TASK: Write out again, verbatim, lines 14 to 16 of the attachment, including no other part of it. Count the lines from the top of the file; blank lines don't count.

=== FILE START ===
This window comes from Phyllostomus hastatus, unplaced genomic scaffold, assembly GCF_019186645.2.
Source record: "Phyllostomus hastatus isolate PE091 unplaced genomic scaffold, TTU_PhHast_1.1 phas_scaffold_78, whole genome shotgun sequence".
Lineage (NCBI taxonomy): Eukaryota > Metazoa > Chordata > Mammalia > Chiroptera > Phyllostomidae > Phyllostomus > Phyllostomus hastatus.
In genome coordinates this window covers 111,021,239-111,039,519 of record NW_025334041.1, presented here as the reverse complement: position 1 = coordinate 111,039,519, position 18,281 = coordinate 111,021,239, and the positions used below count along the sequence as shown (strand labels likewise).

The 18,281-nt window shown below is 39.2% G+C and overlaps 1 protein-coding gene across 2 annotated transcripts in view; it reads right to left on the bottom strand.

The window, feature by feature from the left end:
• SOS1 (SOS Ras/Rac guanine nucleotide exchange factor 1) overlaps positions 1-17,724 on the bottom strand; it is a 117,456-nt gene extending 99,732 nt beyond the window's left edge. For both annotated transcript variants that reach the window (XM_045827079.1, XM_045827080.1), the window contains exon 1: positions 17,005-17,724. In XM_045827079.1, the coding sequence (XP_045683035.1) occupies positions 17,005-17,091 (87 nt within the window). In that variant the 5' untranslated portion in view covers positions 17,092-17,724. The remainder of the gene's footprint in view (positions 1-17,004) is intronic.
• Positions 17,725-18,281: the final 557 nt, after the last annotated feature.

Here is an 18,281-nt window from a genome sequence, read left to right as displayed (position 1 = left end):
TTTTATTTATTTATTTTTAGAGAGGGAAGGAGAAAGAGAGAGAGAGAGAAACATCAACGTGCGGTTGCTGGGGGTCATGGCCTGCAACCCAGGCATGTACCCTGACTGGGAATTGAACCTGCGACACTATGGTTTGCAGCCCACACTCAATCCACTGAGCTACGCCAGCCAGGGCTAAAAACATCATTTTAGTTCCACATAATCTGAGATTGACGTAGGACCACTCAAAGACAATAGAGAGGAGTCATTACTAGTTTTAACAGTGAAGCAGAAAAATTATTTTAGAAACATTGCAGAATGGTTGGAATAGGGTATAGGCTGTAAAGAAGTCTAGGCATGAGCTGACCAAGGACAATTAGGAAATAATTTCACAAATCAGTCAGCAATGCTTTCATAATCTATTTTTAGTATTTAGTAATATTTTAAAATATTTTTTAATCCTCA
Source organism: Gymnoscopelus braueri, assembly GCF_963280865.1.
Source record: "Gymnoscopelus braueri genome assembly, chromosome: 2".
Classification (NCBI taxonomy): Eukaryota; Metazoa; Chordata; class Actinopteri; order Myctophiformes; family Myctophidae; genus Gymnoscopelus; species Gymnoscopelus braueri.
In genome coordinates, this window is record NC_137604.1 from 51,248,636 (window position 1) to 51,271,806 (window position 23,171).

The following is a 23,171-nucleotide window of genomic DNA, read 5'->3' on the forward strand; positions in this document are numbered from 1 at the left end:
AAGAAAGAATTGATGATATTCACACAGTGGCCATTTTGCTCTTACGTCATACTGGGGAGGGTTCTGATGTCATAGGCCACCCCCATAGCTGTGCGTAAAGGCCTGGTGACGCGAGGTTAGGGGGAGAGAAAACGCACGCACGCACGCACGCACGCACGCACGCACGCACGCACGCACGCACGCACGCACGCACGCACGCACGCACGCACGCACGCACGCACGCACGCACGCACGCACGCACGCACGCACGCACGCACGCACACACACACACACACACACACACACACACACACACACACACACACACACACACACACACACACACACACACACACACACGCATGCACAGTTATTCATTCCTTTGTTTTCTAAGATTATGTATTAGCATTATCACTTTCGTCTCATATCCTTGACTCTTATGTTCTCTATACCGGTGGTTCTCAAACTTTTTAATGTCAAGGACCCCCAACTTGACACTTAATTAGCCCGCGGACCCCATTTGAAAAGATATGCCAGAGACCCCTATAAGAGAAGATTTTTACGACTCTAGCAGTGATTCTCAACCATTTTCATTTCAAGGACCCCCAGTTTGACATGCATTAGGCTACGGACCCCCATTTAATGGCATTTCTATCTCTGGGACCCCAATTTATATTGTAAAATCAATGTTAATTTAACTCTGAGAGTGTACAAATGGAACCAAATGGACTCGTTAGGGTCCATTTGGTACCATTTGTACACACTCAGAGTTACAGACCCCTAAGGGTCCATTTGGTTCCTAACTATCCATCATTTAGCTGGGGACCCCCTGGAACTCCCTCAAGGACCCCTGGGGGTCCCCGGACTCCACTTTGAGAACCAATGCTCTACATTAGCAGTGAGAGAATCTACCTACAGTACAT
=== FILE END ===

In genome coordinates, this window is record NC_137604.1 from 51,248,636 (window position 1) to 51,271,806 (window position 23,171).

The following is a 23,171-nucleotide window of genomic DNA, read 5'->3' on the forward strand; positions in this document are numbered from 1 at the left end:
AAGAAAGAATTGATGATATTCACACAGTGGCCATTTTGCTCTTACGTCATACTGGGGAGGGTTCTGATGTCATAGGCCACCCCCATAGCTGTGCGTAAAGGCCTGGTGACGCGAGGTTAGGGGGAGAGAAAACGCACGCACGCACGCACGCACGCACGCACGCACGCACGCACGCACGCACGCACGCACGCACGCACGCACGCACGCACGCACGCACGCACGCACGCACGCACGCACGCACGCACGCACGCACGCACGCACACACACACACACACACACACACACACACACACACACACACACACACACACACACACACACACACACACACACACACACGCATGCACAGTTATTCATTCCTTTGTTTTCTAAGATTATGTATTAGCATTATCACTTTCGTCTCATATCCTTGACTCTTATGTTCTCTATACCGGTGGTTCTCAAACTTTTTAATGTCAAGGACCCCCAACTTGACACTTAATTAGCCCGCGGACCCCATTTGAAAAGATATGCCAGAGACCCCTATAAGAGAAGATTTTTACGACTCTAGCAGTGATTCTCAACCATTTTCATTTCAAGGACCCCCAGTTTGACATGCATTAGGCTACGGACCCCCATTTAATGGCATTTCTATCTCTGGGACCCCAATTTATATTGTAAAATCAATGTTAATTTAACTCTGAGAGTGTACAAATGGAACCAAATGGACTCGTTAGGGTCCATTTGGTACCATTTGTACACACTCAGAGTTACAGACCCCTAAGGGTCCATTTGGTTCCTAACTATCCATCATTTAGCTGGGGACCCCCTGGAACTCCCTCAAGGACCCCTGGGGGTCCCCGGACTCCACTTTGAGAACCAATGCTCTACATTAGCAGTGAGAGAATCTACCTACAGTACAT